No one wants it, but pain is the body’s way of getting your attention when something is wrong. You probably know your body well enough to know when the pain is just a bother, maybe from moving furniture a day or two before or eating two cheeseburgers. It’s when pain might signal something more serious that the internal dialogue begins:
“Ok, this isn’t something to fool around with.”
“But I have an important meeting.”
“And how many meetings will you miss if you land in the hospital?”
“I’ll give it one more day.”
If in doubt, get medical attention, always.
NO.1: WORST HEADACHE OF YOUR LIFE
Get medical attention immediately. If you have a cold, it could be a sinus headache. But you could have a brain hemorrhage or brain tumor, both of which are relatively uncommon. Nevertheless, with any pain, unless you’re sure of what caused it, get it checked out.
Especially for elderly people, but not confined to them, of course, we, doctors, have been trained to expect that when someone says they have the worst headache in their life, it is a classic sign of a brain aneurysm. Go immediately to the Emergency Room.
NO.2: PAIN OR DISCOMFORT IN THE CHEST, THROAT, JAW, SHOULDER, ARM, OR ABDOMEN
Chest pain could be pneumonia or a heart attack. But be aware that heart conditions typically appear as discomfort, not pain. And you shouldn’t wait for pain. Heart patients talk about pressure. They’ll clench their fist and put it over their chest or say it’s like an elephant sitting on their chest.
The discomfort associated with heart disease could also be in the upper chest, throat, jaw, left shoulder or arm, or abdomen and might be accompanied by nausea. The 18- or 25-year old is not too much of a worry, but if a person has unexplained, persistent discomfort and knows they’re high risk, they shouldn’t wait. Too often people delay because they misinterpret it as heartburn or gastro-intestinal distress. Get to an emergency room or physician’s office. If it turns out to be something else, that’s great.
Intermittent discomfort should be taken seriously as well. There might be a pattern, such as discomfort related to excitement, emotional upset, or exertion. For instance, if you experience it when you’re gardening, but it goes away when you sit down, that’s angina. It’s usually worse in cold or hot weather.
A woman’s discomfort signs can be more subtle. Heart disease can masquerade as GI symptoms, such as bloating, GI distress, or abdominal discomfort. It’s also associated with feeling tired. Risk for heart disease increases dramatically after menopause. It kills more women than men even thought men are at higher risk at any age. Women and their physicians need to be on their toes.
NO.3: PAIN IN LOWER BACK OR BETWEEN SHOULDER BLADES
Most often it’s arthritis. Other possibilities include a heart attack or abdominal problems. One danger is aortic dissection, which can lead to major blood vessel rupture, and which may appear as either a nagging or sudden pain. People who are at risk have conditions that can change the integrity of the blood vessel wall. These would include high blood pressure, a history of circulation problems, smoking and diabetes. Of course, the danger of rupture of a blood vessel from dissection is fatal hemorrhage (bleeding to death).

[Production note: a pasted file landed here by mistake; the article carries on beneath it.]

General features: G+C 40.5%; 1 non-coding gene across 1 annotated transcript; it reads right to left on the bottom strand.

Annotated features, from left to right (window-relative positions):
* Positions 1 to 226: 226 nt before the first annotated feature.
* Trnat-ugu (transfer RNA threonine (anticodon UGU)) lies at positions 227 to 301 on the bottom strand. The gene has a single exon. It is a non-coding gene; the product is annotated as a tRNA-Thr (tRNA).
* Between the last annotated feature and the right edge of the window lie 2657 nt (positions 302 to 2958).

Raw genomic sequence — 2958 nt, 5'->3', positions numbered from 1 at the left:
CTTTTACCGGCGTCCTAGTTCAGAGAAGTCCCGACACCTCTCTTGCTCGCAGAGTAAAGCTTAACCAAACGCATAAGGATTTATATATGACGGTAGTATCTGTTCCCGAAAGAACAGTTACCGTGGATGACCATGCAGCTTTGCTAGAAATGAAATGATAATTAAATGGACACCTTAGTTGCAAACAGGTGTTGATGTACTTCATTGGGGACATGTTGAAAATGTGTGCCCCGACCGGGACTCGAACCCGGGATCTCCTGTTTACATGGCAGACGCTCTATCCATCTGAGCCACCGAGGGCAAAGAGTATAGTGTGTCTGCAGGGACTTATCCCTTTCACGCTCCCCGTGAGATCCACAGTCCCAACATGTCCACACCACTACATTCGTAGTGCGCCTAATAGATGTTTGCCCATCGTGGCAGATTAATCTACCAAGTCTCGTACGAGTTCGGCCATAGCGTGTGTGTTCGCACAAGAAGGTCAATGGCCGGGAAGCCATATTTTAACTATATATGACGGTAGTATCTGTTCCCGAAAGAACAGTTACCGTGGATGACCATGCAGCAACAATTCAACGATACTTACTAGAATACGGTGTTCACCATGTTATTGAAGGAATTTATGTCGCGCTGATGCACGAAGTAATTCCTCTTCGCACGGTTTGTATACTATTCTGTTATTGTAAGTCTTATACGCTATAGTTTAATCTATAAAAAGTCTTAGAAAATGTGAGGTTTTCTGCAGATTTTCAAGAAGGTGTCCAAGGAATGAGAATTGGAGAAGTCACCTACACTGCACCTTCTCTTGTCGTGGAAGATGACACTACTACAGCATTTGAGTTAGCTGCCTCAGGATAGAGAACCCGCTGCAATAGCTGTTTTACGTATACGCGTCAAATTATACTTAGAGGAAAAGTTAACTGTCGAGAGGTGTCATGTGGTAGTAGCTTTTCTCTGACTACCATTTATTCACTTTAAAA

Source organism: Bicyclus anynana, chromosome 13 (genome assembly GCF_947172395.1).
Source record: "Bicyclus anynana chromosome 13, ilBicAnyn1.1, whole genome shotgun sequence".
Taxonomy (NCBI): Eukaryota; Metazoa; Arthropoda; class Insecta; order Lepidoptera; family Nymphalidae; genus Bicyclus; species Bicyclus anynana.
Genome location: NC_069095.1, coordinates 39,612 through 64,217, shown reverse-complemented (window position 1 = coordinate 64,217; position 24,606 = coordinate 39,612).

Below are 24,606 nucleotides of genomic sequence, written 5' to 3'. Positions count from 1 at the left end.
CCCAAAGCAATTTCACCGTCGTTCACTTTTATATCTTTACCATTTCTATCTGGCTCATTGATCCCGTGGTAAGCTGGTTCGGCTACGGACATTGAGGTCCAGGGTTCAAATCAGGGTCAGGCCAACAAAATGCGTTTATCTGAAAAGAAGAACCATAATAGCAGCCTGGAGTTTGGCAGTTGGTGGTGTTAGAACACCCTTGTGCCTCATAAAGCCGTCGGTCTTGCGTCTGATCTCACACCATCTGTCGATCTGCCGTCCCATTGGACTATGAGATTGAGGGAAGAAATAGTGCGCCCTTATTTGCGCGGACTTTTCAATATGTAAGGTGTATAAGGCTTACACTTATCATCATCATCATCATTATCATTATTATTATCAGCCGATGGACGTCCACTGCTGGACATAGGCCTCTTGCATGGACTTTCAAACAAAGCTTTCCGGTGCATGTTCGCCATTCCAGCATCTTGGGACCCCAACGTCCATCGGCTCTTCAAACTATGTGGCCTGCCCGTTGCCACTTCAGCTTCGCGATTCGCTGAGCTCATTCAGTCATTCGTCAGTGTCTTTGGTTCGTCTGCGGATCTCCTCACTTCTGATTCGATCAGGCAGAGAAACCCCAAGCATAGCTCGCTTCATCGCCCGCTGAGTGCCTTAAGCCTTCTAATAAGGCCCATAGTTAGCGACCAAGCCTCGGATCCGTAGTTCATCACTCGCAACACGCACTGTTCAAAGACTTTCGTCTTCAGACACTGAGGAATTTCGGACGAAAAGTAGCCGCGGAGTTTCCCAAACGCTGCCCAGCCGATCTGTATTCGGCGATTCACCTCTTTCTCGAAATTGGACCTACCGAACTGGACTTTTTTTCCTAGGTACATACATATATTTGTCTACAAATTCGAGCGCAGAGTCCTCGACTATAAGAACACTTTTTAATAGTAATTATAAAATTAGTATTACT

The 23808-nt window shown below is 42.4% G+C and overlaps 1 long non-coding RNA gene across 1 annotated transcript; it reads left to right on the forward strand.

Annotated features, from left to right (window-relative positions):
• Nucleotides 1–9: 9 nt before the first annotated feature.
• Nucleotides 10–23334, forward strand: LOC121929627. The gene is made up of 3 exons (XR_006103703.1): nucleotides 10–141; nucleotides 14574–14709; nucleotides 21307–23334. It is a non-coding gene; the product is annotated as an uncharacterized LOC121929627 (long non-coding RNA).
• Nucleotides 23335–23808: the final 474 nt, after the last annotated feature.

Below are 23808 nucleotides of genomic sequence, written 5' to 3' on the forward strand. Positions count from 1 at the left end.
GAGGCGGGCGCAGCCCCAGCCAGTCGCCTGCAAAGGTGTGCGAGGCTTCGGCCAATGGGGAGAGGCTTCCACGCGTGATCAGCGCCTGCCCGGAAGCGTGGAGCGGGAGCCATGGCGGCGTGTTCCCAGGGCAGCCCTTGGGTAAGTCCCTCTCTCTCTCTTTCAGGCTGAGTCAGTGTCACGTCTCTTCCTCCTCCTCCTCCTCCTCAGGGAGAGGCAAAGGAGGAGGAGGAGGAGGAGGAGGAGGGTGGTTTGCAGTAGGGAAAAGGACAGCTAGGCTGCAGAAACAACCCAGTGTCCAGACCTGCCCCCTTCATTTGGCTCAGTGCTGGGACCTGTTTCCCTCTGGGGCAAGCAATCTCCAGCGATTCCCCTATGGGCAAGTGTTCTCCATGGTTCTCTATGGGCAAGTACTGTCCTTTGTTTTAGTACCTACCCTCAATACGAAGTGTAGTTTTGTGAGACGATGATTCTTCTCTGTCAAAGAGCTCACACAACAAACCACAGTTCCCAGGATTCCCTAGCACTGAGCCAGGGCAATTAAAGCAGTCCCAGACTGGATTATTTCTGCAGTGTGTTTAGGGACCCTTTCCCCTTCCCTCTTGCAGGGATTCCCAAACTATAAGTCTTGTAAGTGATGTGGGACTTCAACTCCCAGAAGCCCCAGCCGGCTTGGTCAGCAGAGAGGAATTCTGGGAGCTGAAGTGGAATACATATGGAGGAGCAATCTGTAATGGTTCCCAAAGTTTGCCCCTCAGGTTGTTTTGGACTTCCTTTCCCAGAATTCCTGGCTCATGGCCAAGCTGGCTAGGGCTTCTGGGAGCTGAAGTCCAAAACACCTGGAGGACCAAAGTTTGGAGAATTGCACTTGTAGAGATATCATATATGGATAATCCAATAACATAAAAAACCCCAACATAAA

NO.4: SEVERE ABDOMINAL PAIN
Still have your appendix? Don’t risk the possibility of a rupture. Gull bladder and pancreas problems, stomach ulcers, and intestinal blockages are some other possible causes of abdominal pain that need attention.
NO.5: CALF PAIN
One well-known danger is deep vein thrombosis (DVT), a blood clot that can occur in the leg’s deep veins. Of course, it can be life-threatening, as a piece of the clot could break loose and cause pulmonary embolism (a clot in the lungs). Cancer, obesity, immobility due to prolonged bed rest or long-distance travel, pregnancy, and advanced age are among the risk factors.
Sometimes there’s just swelling without pain. If you have swelling and pain in your calf muscles, see the doc immediately.
NO.6: BURNING FEET OR LEGS
Many, many people who have diabetes don’t know it. In some of these people, peripheral neuropathy (nerve problems in the limbs) could be one of the first signs. It’s a burning or pin-and-needles sensation in the feet or legs that can indicate nerve damage.
NO.7: VAGUE, COMBINED, OR MEDICALLY UNEXPLAINED PAINS.
Various painful, physical symptoms are common in depression. Patients will have vague complaints of headache, abdominal pain, or limb pain, sometimes in combination.
Because the pain might be chronic and not terribly debilitating, depressed people, their families, and health care professionals might dismiss the symptoms. Furthermore, the more depressed you are, the more difficulty you have describing your feelings. All of this can lead the doctor astray.
Other symptoms must be present before a diagnosis of depression can be made. Get help you’ve lost interest in activities, you’re unable to work or think effectively, and you can’t get along with people. And don’t suffer silently when you’re hurting.
See you next week.